A newly discovered tape featuring a portion of the Beatles' failed audition for Decca Records is going under the hammer. Although the group's January 1st, 1962 audition tape has been available as a pristine sounding bootleg for ages, the new tape — which only holds seven of the audition's 15 tracks and originally belonged to the group's late-manager Brian Epstein, has been the property of his nephew, Henry Epstein. Sotheby's expects the tape to fetch up to $90,000. Online bidding begins on December 6th at 3:00 PM CET.

The Daily Beatle spoke with leading Beatles historian Mark Lewisohn about the newly discovered reel-to-reel tape, who explained, "The ending of 'Three Cool Cats' is a single bass note longer than any version we've had before. The song 'September In The Rain' is four seconds longer than any of the circulated versions as it includes a vocal line, which is always edited out. These tiny differences do mark out the tape as original to Brian Epstein, not something created from any other known-to-exist source."

Sotheby's description of the tape, reads:

0.25 inch (6.35mm) open reel magnetic tape on a 5 inch (127mm) Phillips brand spool labelled "2" in ball-point, carrying c.15 minutes 20 seconds mono recording at 7.5 inches/second, of The Beatles performing seven songs ('Money', 'The Sheik of Araby', 'Memphis Tennessee', Three Cool Cats', 'Sure to Fall (in Love with You)', 'September in the Rain', and Like Dreamers Do') at Decca Studios, London, on 1 January 1962, housed in a contemporary box (Emitape, for a 5.75 inch spool) labelled "2" and "THE BEATLES" in ballpoint on the base; now housed in a collector's bespoke cloth box; end of tape frayed and brittle with 280mm detached; (with:) CD transfer, letters of provenance and authenticity.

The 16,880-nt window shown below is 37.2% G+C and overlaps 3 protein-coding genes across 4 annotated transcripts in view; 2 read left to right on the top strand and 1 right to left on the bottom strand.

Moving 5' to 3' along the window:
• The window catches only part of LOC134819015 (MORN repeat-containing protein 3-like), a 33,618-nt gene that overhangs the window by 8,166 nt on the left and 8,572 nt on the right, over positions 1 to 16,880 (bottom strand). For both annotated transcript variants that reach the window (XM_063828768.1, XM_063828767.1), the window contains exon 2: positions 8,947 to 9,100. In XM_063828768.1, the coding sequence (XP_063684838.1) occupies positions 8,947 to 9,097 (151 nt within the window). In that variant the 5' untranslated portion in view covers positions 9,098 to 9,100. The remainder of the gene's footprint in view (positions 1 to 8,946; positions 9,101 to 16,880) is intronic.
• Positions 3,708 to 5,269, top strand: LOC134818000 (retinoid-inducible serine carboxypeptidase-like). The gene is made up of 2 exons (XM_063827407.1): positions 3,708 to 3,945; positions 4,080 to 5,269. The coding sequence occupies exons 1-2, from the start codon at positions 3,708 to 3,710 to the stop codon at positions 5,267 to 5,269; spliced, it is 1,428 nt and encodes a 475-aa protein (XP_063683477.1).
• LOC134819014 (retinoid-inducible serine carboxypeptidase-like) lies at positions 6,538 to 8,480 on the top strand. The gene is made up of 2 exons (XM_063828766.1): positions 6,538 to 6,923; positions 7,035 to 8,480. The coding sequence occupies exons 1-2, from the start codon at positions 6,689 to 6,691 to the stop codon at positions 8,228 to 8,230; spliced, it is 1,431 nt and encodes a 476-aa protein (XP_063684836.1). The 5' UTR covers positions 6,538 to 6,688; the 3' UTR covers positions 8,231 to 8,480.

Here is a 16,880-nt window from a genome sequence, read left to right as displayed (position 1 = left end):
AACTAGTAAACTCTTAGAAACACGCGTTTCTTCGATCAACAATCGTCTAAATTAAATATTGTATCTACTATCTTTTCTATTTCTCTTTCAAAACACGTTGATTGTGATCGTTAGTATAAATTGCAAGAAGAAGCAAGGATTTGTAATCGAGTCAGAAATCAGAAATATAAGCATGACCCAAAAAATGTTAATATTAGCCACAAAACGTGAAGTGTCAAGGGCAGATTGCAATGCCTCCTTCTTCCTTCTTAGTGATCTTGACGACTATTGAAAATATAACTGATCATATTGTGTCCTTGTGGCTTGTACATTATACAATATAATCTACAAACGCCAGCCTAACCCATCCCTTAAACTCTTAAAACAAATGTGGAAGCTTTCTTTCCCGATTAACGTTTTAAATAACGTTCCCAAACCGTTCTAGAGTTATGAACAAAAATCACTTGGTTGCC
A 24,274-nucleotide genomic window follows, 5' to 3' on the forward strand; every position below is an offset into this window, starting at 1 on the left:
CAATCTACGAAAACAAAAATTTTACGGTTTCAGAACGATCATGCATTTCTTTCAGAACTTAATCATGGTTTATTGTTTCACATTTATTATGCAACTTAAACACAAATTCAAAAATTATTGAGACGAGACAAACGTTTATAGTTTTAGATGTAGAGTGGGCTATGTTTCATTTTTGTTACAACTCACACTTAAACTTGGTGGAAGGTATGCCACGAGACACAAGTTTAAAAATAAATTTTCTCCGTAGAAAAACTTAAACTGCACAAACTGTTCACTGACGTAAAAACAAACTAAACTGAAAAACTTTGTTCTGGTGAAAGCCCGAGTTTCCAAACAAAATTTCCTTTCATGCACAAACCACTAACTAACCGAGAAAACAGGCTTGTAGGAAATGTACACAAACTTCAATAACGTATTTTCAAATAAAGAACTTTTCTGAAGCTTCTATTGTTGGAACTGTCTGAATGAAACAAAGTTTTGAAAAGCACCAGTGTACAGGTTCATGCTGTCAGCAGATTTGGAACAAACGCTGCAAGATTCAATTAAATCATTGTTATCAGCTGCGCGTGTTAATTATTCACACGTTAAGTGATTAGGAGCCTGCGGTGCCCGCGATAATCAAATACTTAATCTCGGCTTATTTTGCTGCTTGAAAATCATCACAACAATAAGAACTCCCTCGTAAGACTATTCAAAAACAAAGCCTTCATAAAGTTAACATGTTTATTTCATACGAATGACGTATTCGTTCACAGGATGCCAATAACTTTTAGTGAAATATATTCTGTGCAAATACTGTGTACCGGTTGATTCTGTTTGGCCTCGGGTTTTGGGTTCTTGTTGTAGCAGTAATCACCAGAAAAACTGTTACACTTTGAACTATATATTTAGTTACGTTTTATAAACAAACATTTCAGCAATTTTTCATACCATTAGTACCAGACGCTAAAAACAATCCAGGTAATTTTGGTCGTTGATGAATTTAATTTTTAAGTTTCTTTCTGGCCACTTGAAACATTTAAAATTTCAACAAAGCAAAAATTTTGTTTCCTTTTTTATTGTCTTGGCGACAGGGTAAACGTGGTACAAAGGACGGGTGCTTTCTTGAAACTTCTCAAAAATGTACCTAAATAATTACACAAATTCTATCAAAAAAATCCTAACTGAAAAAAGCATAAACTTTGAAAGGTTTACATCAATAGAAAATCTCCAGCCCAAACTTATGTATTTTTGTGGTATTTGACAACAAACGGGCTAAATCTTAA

Following the Beatles' failed Decca audition featuring Pete Best on drums, the group was eventually signed to EMI Records in June 1962, with the lost Decca recording contract going to Brian Poole & The Tremeloes, who went on to score several substantial hits in their own right.

The 15-track tape consists of material from the long-bootlegged Decca audition: "Like Dreamers Do," "Money," "Take Good Care Of My Baby," "To Know Her Is To Love Her," "Besame Mucho,"  "The Sheik Of Araby," "Sure To Fall," "September In The Rain," "Three Cool Cats, "Love Of The Loved," "Memphis," "Crying, Waiting, Hoping," "Hello Little Girl," "Till There Was You" and "Searchin.'"

Noted rock journalist Richie Unbterberger wrote at length about the group's legendary Decca audition in his book, The Unreleased Beatles: ["Actually, in the book, I give that group of recordings a bigger entry than any other group. Because there's so much to write about and I felt that they had really never been appreciated properly — as far as what it meant to the Beatles' evolution. When you listen to those tapes, they're obviously very nervous. That's something interesting, because no other recording after that did they sound nervous, they always sound really confident."] SOUNDCUE (:24 OC: . . . sound really confident)

Back in 1971 John Lennon pulled no punches when he shed light on the Beatles' firing of Pete Best — and admitted that it went far beyond producer George Martin's critique that he was unsuitable to drum on the group's recording sessions: ["By then, we were pretty sick of Pete Best, too, because we was a lousy drummer, y'know? He never improved, y'know? And there was always this, this, this, myth being built up over the years that he was great and Paul was jealous of him, 'cause he was pretty and all that crap, y'know? And the reason he got in the group in the first place was because the only way we could get to Hamburg — we had to have a drummer! And we just heard that this guy was — we knew of this guy, who was living at his mother's house that had a club in it, and he had a drum kit. And we just grabbed him, auditioned him and he could keep one beat long enough so we took him to Germany. And we were always gonna dump him when we could find a decent drummer, y'know? But by the time we rolled back from Germany, we trained him to, y'know, keep a stick going up and down with (laughs) four in the bar — he couldn't do much else. And he looked nice and the girls liked him, but y'know, that was alright."] SOUNDCUE (:49 OC: . . . that was alright)

In 1995, the Beatles released a total of five songs from the January 1st, 1962 Decca audition on The Beatles Anthology 1.

John Lennon On Pete Best :

Richie Unterberger On The Beatles’ Decca Audtion Tapes :